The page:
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that it is a very -- it is a line that will only be ultimately arbitrary. so, it's an issue that a lot of people engage with. i'll stick with what i said a moment ago. the focus is right. >> right. >> the focus of too big to fail is right. we had fannie mae and freddie mac. the question of how to address it i think is massively more complicated than these kinds of relatively in my opinion, limited proposals. >> right. >> i'll just say once again, i think it's really important, if you're going to get into this question of too big to fail, you have to try to figure out, if i take the risk away from here, where is that risk going to go and how do i deal with that? and i don't think anybody's come up with a good answer to that. >> let me ask you this, because you haven't been on squawk in many, many years, probably since you were treasury secretary i think, and there are members of the audience we had sent some tweets out earlier and they said you got to ask him about his role in citigroup. i know you've answered some of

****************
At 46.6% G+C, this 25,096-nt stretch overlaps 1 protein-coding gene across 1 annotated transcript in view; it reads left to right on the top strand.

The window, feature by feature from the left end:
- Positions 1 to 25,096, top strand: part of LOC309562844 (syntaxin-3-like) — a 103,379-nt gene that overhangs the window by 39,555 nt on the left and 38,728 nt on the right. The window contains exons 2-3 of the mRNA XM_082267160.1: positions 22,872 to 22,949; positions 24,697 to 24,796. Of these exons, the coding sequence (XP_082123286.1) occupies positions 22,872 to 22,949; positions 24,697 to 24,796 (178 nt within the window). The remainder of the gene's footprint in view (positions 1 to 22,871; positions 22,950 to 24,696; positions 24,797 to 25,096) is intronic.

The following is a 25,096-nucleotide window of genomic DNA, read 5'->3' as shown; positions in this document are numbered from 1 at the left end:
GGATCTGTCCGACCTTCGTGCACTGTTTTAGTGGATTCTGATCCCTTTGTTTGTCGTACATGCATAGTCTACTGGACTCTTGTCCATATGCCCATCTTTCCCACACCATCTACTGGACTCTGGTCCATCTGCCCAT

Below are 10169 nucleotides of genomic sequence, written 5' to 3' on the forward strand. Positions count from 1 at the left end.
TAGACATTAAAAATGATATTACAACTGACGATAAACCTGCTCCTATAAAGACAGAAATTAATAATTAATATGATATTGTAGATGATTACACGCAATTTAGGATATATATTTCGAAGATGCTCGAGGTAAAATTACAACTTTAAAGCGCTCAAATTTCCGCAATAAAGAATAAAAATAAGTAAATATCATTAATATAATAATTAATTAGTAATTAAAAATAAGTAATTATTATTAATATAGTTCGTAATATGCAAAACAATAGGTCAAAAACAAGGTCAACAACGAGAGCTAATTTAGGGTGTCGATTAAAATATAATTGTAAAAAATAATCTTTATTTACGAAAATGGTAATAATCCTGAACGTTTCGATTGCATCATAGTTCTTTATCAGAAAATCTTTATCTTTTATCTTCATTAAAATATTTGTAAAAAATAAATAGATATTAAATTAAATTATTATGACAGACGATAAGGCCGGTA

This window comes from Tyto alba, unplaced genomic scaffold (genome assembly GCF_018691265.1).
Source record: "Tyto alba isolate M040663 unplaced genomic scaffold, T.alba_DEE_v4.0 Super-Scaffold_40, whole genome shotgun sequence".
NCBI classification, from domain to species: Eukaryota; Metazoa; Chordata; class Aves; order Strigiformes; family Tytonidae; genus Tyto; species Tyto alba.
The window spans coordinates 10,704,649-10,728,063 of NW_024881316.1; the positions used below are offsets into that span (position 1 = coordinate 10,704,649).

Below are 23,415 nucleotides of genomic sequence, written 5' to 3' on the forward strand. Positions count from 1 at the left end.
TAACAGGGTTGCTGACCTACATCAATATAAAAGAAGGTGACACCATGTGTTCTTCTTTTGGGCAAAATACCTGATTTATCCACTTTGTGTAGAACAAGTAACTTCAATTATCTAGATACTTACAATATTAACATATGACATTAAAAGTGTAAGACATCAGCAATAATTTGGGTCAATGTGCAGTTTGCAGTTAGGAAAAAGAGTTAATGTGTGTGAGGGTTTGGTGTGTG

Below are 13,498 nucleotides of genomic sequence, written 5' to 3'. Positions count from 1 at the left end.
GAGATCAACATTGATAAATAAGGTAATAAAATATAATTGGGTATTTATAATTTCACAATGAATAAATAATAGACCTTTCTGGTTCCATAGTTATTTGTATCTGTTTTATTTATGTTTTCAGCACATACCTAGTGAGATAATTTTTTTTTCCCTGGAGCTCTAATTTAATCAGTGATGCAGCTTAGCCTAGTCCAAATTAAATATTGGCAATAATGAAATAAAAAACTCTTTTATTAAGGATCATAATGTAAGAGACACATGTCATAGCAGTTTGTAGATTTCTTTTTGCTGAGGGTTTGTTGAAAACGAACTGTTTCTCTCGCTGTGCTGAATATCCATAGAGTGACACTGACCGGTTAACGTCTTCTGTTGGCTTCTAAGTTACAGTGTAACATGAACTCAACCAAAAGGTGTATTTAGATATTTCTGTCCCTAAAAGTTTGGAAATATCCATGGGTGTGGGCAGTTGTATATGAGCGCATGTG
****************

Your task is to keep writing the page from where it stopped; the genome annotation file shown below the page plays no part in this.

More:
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these questions before. let me ask, do you feel any responsibility for what happened to citi? >> i think with respect to citi and more broadly, i think this is a question of the financial crisis, not just with me but very large numbers of people, i'd studied and dealt with -- dealt with on a very practical way, andrew, tail risk. tail risk which is the low probability of an enormous effect. really my entire professional life. i was worried about excesses before the crisis began. but what i didn't see and virtually nobody saw, regulators, analysts with all due respect to journalists, was the possibility of a serious crisis. turned out to be the worst crisis in about 80 years. i wish i had seen it. i regret not having seen it. and i would suspect or would guess that there are very large numbers, vast numbers of other people who have the same view. that is to say, who also regret not having seen it. having said that i think system reacted in the right way, which is to say, even though virtually nobody saw this, now that it's happened we've got to try to figure out how to minimize the